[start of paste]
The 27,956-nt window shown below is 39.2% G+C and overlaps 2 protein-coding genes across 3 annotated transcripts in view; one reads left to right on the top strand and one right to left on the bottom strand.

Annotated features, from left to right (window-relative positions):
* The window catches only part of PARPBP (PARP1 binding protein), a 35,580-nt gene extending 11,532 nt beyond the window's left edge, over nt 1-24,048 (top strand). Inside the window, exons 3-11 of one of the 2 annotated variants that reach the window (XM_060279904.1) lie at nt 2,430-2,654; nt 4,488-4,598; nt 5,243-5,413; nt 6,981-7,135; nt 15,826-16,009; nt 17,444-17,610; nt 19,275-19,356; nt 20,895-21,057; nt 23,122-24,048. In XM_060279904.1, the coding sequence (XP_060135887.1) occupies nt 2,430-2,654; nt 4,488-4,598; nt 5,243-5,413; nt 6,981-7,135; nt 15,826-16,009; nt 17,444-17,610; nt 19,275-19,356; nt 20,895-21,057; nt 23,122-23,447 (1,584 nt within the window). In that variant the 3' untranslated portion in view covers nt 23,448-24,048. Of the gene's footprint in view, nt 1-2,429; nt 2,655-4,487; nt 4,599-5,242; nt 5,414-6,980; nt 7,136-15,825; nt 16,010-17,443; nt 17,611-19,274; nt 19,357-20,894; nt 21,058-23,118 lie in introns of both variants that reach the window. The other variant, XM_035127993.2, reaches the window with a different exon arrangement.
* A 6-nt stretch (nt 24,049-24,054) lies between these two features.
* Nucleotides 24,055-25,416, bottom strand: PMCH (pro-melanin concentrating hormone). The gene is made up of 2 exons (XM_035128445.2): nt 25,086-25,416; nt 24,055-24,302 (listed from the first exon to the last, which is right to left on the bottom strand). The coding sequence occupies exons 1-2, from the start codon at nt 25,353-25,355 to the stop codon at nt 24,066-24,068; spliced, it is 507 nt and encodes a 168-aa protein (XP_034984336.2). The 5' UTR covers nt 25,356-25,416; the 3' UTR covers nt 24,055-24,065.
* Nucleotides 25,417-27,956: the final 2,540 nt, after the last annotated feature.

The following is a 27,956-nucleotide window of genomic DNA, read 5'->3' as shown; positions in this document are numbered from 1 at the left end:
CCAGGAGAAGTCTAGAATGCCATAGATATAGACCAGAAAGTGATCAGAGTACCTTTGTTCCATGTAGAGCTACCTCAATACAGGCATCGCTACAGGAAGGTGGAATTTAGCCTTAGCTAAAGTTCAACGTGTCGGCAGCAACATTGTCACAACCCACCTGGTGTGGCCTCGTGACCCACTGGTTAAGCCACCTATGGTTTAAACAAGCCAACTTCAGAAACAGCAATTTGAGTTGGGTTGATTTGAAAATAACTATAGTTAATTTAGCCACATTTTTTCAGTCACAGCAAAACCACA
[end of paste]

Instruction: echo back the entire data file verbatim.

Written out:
The 27,956-nt window shown below is 39.2% G+C and overlaps 2 protein-coding genes across 3 annotated transcripts in view; one reads left to right on the top strand and one right to left on the bottom strand.

Annotated features, from left to right (window-relative positions):
* The window catches only part of PARPBP (PARP1 binding protein), a 35,580-nt gene extending 11,532 nt beyond the window's left edge, over nt 1-24,048 (top strand). Inside the window, exons 3-11 of one of the 2 annotated variants that reach the window (XM_060279904.1) lie at nt 2,430-2,654; nt 4,488-4,598; nt 5,243-5,413; nt 6,981-7,135; nt 15,826-16,009; nt 17,444-17,610; nt 19,275-19,356; nt 20,895-21,057; nt 23,122-24,048. In XM_060279904.1, the coding sequence (XP_060135887.1) occupies nt 2,430-2,654; nt 4,488-4,598; nt 5,243-5,413; nt 6,981-7,135; nt 15,826-16,009; nt 17,444-17,610; nt 19,275-19,356; nt 20,895-21,057; nt 23,122-23,447 (1,584 nt within the window). In that variant the 3' untranslated portion in view covers nt 23,448-24,048. Of the gene's footprint in view, nt 1-2,429; nt 2,655-4,487; nt 4,599-5,242; nt 5,414-6,980; nt 7,136-15,825; nt 16,010-17,443; nt 17,611-19,274; nt 19,357-20,894; nt 21,058-23,118 lie in introns of both variants that reach the window. The other variant, XM_035127993.2, reaches the window with a different exon arrangement.
* A 6-nt stretch (nt 24,049-24,054) lies between these two features.
* Nucleotides 24,055-25,416, bottom strand: PMCH (pro-melanin concentrating hormone). The gene is made up of 2 exons (XM_035128445.2): nt 25,086-25,416; nt 24,055-24,302 (listed from the first exon to the last, which is right to left on the bottom strand). The coding sequence occupies exons 1-2, from the start codon at nt 25,353-25,355 to the stop codon at nt 24,066-24,068; spliced, it is 507 nt and encodes a 168-aa protein (XP_034984336.2). The 5' UTR covers nt 25,356-25,416; the 3' UTR covers nt 24,055-24,065.
* Nucleotides 25,417-27,956: the final 2,540 nt, after the last annotated feature.

The following is a 27,956-nucleotide window of genomic DNA, read 5'->3' as shown; positions in this document are numbered from 1 at the left end:
CCAGGAGAAGTCTAGAATGCCATAGATATAGACCAGAAAGTGATCAGAGTACCTTTGTTCCATGTAGAGCTACCTCAATACAGGCATCGCTACAGGAAGGTGGAATTTAGCCTTAGCTAAAGTTCAACGTGTCGGCAGCAACATTGTCACAACCCACCTGGTGTGGCCTCGTGACCCACTGGTTAAGCCACCTATGGTTTAAACAAGCCAACTTCAGAAACAGCAATTTGAGTTGGGTTGATTTGAAAATAACTATAGTTAATTTAGCCACATTTTTTCAGTCACAGCAAAACCACA